3 Kommentare / 0 neu
13.05.2014 00:51
Bild des Benutzers nachtfalter
Kommentare: 69

Organovo ist für mich einer der interessantesten ipo der letzten Jahre! Wurde 2008 in Kalifornien gegründet und ist im Bereich 3d Drucktechnologie aktiv, jedoch im medizinischen Sektor. Diese Firma braucht aus Anlegersicht wahrscheinlich einen langen Atem, wenn sie den Durchbruch aber schaffen sollte, wird das sehr revolutionär sein. Leider gilt auch hier, grosse Chancen, grosse Risiken. Wenn Organovo sich aber nicht durchsetzt, wird diese Firma verglühen, wie eine Sternschnuppe am Nachthimmel.

20.10.2016 08:04
Bild des Benutzers Aurum
Kommentare: 500

Gestern: ONVO Announces Proposed Public Offering of Common Stock

Wer hier dabei sein will / wollte ist nun ich denke eine gute Gelegenheit.

08.09.2016 03:13
Bild des Benutzers nachtfalter
Kommentare: 69

Hier könnte es langsam interessant werden!



The Company believes that, as it penetrates the toxicology market, the ExVive Human Kidney tissue service has the potential to grow into the tens of millions in annual revenue and has $100M+ revenue potential in the future as it pursues diligent sales and marketing efforts (inside of a total addressable market of over $2B).  This kidney revenue opportunity is expected to be accretive to previous market projections for liver tissue, which are of similar magnitude.  The ExVive Human Kidney and Liver products are unique in the industry in the ability to replicate complex cell-cell interactions and key elements of native tissue architecture to enable the detection of multiple clinically-relevant modes of tissue injury and to provide the unique resolving power of a controlled human tissue microenvironment to investigate mechanism and develop solutions.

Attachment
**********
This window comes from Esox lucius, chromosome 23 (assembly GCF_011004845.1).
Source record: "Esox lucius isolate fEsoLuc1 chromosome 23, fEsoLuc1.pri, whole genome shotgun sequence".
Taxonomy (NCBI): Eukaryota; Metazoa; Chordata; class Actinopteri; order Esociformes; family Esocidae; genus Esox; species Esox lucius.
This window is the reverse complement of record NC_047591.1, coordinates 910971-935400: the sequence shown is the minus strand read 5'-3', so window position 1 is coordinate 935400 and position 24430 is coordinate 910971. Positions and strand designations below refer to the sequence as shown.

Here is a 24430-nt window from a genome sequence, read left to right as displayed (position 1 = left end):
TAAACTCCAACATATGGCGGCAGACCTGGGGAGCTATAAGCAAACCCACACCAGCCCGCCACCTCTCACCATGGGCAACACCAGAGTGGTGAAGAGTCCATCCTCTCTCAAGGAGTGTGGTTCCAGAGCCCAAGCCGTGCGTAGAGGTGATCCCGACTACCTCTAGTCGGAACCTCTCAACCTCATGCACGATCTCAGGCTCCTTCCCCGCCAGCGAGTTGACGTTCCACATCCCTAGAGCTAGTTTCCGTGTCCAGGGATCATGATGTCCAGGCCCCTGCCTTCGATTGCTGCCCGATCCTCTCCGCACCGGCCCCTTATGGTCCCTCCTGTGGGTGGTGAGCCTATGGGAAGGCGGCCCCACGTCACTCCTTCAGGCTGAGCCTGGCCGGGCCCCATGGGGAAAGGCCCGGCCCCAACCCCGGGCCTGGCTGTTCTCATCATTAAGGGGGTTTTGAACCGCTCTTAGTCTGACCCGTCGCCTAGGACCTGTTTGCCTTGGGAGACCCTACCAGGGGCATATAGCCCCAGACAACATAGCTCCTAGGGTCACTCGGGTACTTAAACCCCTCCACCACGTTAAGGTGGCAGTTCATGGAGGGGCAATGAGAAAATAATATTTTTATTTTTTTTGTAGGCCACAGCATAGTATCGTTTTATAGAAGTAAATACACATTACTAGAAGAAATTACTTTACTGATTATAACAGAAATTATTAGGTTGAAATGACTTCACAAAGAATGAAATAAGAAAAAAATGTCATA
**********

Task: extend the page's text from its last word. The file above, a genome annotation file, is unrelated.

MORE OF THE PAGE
Why Organovo's Latest Publication Could Be Big NewsPublishing clinical data in a scientific journal might not usually be a big deal for most companies, but it could be for this 3D bioprinting pioneer.{C}Keith Speights(TMFFishBiz)Jul 12, 2016 at 5:15PM

Human liver tissue. Image source: Getty Images.

Hundreds of thousands of scientific articles are published in journals every year. How important are they? It depends on how groundbreaking the findings are. 

The recent publication by Organovo (NYSEMKT:ONVO) and Roche (NASDAQOTH:RHHBY) researchers in the scientific journal PLOS One is an example of a major milestone. But while the information presented wasn't surprising, the paper could be a big boon for Organovo. 


In a research article published in PLOS One on July 7, scientists from Organovo and Roche detailed how Organovo's 3D bioprinted human liver tissue was able to model drug-induced liver injury and differentiate between similar compounds with very different levels of toxicity. Those compounds were antibiotics levofloxacin and trovafloxacin. Levofloxacin is nontoxic, while trovafloxacin can lead to liver failure.